A command-line switch is the addition of a forward slash followed by the command name and any parameters. In Outlook 2013 and Outlook 2016, you can change certain aspects of how the program starts by adding subcommands called switches to the outlook.exe command.
A switch appears as a space after the main command, followed by a forward slash and the name of the switch, which provide additional information about how to execute the command.
For example, the following command instructs Outlook 2013 and Outlook 2016 to start with the Reading Pane turned off.
First, verify the location of the outlook.exe file on your computer. If you accepted the default folder locations when you installed Outlook 2013 and Outlook 2016, the outlook.exe file is located at the following:
For Outlook 2013: c:\program files\microsoft office\office15. If you installed Outlook 2013 32-bit on Windows 64-bit, look here: c:\program files (x86)\microsoft office\office15\outlook.exe
For Outlook 2016: c:\program files\microsoft office\office16.
Tip: If you can’t find the outlook.exe file at the locations listed above, search for the file and note the full path.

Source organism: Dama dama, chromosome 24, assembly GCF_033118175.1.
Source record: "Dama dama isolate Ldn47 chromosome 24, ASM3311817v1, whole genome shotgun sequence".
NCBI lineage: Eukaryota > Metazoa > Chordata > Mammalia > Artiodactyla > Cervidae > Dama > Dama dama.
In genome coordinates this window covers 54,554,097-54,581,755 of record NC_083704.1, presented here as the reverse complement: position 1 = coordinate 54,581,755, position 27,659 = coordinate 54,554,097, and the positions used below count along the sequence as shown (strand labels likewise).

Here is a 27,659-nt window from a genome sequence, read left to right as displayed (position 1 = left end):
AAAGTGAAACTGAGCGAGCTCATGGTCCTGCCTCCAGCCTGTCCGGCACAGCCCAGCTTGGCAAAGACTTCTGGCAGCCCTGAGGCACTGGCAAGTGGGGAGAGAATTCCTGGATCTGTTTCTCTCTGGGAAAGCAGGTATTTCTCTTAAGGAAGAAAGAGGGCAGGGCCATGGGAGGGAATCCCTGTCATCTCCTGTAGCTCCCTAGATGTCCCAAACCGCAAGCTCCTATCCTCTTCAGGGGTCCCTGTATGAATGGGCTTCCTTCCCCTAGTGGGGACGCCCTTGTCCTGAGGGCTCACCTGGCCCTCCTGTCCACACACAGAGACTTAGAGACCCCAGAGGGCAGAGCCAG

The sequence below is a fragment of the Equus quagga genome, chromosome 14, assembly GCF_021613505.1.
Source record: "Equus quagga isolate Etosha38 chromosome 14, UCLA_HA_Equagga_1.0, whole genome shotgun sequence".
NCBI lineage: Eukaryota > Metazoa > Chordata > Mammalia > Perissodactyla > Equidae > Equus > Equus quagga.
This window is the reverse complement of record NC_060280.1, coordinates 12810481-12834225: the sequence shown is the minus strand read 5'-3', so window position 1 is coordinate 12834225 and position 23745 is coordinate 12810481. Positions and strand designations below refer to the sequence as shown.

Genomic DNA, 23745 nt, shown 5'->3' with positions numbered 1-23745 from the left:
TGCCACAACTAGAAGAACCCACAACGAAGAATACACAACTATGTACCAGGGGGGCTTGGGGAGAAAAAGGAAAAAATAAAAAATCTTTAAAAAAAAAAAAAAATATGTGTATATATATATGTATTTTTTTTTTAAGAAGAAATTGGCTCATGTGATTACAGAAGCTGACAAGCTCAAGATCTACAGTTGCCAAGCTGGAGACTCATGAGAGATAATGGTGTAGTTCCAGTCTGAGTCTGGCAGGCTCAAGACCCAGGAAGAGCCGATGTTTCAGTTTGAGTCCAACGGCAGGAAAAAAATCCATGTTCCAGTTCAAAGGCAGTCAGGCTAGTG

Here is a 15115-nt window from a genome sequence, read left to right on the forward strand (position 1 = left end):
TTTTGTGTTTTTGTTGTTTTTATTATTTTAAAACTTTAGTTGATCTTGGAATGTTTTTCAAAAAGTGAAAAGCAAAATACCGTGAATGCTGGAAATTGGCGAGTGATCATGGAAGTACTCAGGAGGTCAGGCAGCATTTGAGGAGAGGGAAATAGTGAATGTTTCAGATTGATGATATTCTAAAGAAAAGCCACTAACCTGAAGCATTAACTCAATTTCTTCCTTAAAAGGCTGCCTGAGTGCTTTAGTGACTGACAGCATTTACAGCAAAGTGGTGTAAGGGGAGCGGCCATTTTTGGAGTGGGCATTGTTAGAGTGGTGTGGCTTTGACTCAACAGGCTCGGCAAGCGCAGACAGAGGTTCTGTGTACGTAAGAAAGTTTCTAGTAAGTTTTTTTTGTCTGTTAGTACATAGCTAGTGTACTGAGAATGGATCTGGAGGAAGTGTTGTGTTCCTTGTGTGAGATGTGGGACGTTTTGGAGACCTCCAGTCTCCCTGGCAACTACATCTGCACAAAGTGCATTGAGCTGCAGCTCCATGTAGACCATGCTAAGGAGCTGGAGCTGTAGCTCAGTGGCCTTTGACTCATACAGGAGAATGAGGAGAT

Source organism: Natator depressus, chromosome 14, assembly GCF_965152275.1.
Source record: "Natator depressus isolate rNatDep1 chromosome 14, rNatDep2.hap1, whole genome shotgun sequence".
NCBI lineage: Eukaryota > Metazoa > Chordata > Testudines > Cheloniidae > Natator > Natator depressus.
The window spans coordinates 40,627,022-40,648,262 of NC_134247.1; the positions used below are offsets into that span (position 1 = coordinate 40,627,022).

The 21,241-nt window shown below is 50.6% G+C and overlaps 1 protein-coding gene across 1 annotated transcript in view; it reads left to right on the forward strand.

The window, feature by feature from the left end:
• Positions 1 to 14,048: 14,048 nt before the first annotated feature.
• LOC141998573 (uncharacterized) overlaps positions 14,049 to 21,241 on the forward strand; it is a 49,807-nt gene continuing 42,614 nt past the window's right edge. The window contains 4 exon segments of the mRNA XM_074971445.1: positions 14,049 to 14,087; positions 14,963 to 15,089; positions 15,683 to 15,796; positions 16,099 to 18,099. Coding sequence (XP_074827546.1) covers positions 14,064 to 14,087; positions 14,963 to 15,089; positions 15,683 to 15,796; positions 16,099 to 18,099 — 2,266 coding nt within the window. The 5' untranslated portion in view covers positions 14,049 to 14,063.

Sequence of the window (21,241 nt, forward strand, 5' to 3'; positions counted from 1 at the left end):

Click the Start button, point to All Programs, click Accessories, and then click Run.
In the Run box, type a quotation mark, enter the full path for the outlook.exe file, and then type another quotation mark. Alternatively, click Browse to locate and select the file. In this case, the quotation marks are supplied automatically.
After the closing quotation mark, type a space, and then type the switch. For example, you might type:
"c:\program files\microsoft office\office15\outlook.exe" /nopreview
The next time you start Outlook, the program opens as usual. To make your customized startup available for repeated uses, see the next section.
Switches are not case-sensitive. For example, /NOPREVIEW functions the same as /nopreview.
Remember to include one blank space before the switch and one before each parameter.